Guide to Packing
Wardrobe boxes are the obvious choice (and the best choice if going into storage long term). A cheaper option is to just have some contractor trash bags, poke a whole through the top and the hangers through the whole. Then you can tie the trash bag around the bottom to keep the group of clothes clean and orderly. Sometimes a zip tie around the hangers to keep them all together works well too.
Expensive paintings should be boxed with special picture/tv boxes which can be found at most moving supply stores and some home improvement stores. The movers will individually pad all other large ones the day of the move. Small photos should be padded with bubble wrap or packing paper and put into boxes.
Pack books tightly on end in small boxes.
All cables should be removed and taped to the objects they were removed from. Tighten transit screws. They should be placed in original boxes when available and packed carefully in strong boxes if not.
Rugs and Draperies
Have rugs and draperies cleaned before moving and leave them in wrappings for the move.
– Pack medicines and toiletries in a leak proof container (like a ziploc bag). Keep prescriptions and basics in your box or suitcase that you make sure to keep accessible.
Washer and Dryer
If you have a front loading washer try and find the shipping bolts (bolts that go into the back and keep the drum stable while in transit). Have them ready for the movers. Also, check to see if the plug you have currently matches the one at your new place. if not, new ones can be purchased at any home improvement store. Consider replacing old dryer hoses during the move as well (also can be purchased at a home improvement store).
There are really just eight steps involved:
Set up a workstation at a large table, counter top, or kitchen island. Place you paper, bubble wrap, and dishes on the table with plenty of room to move around.
Make sure to assemble the box correctly and stabilize the bottom really well. You don’t want to pick the box up just to have the bottom fall out on you! Some recommend using dish barrels that are just more heavy-duty cardboard boxes. They are a good option but more expensive and not really necessary if you use all the tips here
Put down a layer of bubble wrap or crumpled paper
Always start with your heavier items and make sure to wrap each one individually. Try and crumple the paper around the dish or glass rather than simply wrapping it.
Make sure to place dishes side by side vertically in the box (on their own edge). Stacking on top of each other is a common mistake and will put too much pressure on the dishes increasing the chances they will break. The same is true for stemware. Stack them on the bottom or top rather than laying them horizontal.
There are a lot of hills to deal with in Austin so make sure to fill each box to the top. If you have to, fill extra space with more paper or bubble wrap. Do not leave room for the dishes to move around.
Try to place a divider of soft material between separate levels of stacked items.
For especially delicate china or other items, it is a good idea to wrap them in bubble wrap first then an additional layer of wrapping paper.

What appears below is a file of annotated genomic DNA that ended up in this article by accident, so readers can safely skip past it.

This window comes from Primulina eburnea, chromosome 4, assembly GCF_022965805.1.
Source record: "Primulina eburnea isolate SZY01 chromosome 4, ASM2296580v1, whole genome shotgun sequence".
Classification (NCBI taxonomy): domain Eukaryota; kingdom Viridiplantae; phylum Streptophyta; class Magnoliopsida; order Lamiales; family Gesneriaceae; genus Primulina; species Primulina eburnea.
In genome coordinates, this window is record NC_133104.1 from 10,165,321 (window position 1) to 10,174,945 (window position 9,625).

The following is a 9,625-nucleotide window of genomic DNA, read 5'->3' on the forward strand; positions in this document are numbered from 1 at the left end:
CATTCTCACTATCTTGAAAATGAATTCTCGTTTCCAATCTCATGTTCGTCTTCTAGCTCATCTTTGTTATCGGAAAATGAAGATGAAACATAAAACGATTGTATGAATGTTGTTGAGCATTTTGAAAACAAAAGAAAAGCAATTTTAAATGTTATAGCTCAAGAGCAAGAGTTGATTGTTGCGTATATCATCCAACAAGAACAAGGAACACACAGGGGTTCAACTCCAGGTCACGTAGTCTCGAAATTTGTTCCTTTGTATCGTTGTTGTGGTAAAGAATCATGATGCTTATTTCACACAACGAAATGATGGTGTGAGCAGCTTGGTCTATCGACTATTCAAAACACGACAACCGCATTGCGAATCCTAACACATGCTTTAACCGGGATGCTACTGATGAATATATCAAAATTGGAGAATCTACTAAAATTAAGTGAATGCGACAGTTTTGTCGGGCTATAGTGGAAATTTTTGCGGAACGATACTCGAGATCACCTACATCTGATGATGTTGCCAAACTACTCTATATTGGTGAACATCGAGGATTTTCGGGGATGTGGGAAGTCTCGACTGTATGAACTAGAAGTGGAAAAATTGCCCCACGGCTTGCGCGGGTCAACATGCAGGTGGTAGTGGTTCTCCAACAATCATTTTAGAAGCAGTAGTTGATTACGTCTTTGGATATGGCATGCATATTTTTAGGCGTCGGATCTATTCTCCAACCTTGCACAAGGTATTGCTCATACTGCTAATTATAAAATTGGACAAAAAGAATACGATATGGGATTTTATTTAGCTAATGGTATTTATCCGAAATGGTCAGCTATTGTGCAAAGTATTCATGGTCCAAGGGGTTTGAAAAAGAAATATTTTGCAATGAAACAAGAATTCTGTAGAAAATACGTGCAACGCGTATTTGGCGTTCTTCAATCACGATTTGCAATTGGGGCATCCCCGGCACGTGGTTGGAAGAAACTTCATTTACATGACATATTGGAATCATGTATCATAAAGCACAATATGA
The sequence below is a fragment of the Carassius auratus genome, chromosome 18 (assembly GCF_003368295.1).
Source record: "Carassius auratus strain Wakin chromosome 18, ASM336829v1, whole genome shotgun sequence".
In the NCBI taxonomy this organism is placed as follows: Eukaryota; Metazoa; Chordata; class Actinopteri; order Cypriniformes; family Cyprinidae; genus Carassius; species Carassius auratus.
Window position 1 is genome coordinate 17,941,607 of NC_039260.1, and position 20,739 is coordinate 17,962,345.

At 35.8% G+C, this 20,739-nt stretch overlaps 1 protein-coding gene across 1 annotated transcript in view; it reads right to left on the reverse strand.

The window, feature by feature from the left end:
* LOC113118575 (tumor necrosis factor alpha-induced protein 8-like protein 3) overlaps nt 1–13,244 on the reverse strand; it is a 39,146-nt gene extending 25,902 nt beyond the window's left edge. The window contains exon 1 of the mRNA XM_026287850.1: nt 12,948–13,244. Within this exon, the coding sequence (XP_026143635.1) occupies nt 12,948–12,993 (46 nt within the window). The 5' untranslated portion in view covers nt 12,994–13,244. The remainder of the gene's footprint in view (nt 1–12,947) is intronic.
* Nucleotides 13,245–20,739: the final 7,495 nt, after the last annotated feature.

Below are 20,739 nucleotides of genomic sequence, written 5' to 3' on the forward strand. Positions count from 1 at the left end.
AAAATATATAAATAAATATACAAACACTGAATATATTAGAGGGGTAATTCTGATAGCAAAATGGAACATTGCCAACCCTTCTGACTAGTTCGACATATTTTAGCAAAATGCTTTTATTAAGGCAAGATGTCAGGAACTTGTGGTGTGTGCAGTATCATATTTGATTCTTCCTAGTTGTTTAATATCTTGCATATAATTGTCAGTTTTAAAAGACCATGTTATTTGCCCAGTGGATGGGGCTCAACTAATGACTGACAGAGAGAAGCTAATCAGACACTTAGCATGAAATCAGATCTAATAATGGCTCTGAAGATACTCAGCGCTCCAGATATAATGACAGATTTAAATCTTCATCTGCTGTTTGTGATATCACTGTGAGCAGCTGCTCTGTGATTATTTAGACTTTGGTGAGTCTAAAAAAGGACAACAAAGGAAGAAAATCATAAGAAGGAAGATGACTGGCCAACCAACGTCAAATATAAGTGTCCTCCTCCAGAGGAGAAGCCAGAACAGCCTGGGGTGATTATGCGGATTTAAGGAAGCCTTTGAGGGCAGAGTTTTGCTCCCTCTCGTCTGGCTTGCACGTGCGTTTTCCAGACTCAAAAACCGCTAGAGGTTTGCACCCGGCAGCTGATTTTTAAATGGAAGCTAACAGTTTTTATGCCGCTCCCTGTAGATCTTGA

TAKE NOTE – Using newspaper is usually fine except for glass items or porcelain dishes. The newspaper print can come off on the dishes and sometimes cause a permanent stain!
EXTRA TIP – When finished, lightly (very lightly) shake the finished box. If you can hear any clinking noises you did not provide enough padding!
Use strong boxes and containers that can be secured tightly. Sometimes its a good idea to purchase special boxes for dishes, wardrobe and other special items.
Avoid loading more than 50 pounds into one box.
Cushion contents with packing material such as bubble wrap, newspaper or tissue. Save room by using towels and blankets to wrap fragile items.
Heavy items such as books, record albums, canned food, etc. should be put in smaller boxes. Some items such as large pictures, mirrors, glass tops and shelves, clocks and mattresses may require special boxes.
Taping the bottom of boxes before filling them prevents the contents from spilling out the bottom during the move.
In each box the heavier items should be placed at the bottom and the lighter items on top to prevent damage.
Correctly fill boxes– Fill all boxes to the top without overfilling. Boxes with items sticking over the top cannot be properly closed or stacked; cartons that are under filled tend to crush when stacked. Always make sure each box is filled totally to the top before closing. A small space at the top can be filled with paper, a towel, a blanket or other similar items.
Seal boxes with tape– boxes should be closed-top and sealed with tape to prevent damage and make stacking easier.
Label each box – Use a felt pen to clearly label each box as to its general contents, if it is fragile or not, and the room it is to be placed in at destination. Label on the side of each box rather than on the top so that boxes in stacks can be identified. If a box is packed in a manner that requires it to be always kept in an upright position, draw arrows on each side indicating which end must always be kept up.
Stack boxes: Time will be saved on your move if you arrange boxes in stacks of similar sized boxes four to five feet high (dolly height). This enables the boxes to be easily dollied from the house to the truck.
Particle Board Furniture
While we do our best to move particle board furniture without damage, the inherent weakness of its design causes problems. Therefore, we cannot be responsible for damages to any particle board furniture in excess of the TXDOT guidelines. Please see TXDOT’s “Your Rights and Responsibilities When Moving In Texas”.
All items packed by the owner are moved at the owners risk.
We cannot be responsible for damages to items packed in boxes by the owner in excess of the TXDOT guidelines. Please see TXDOT’s “Your Rights and Responsibilities When Moving In Texas”.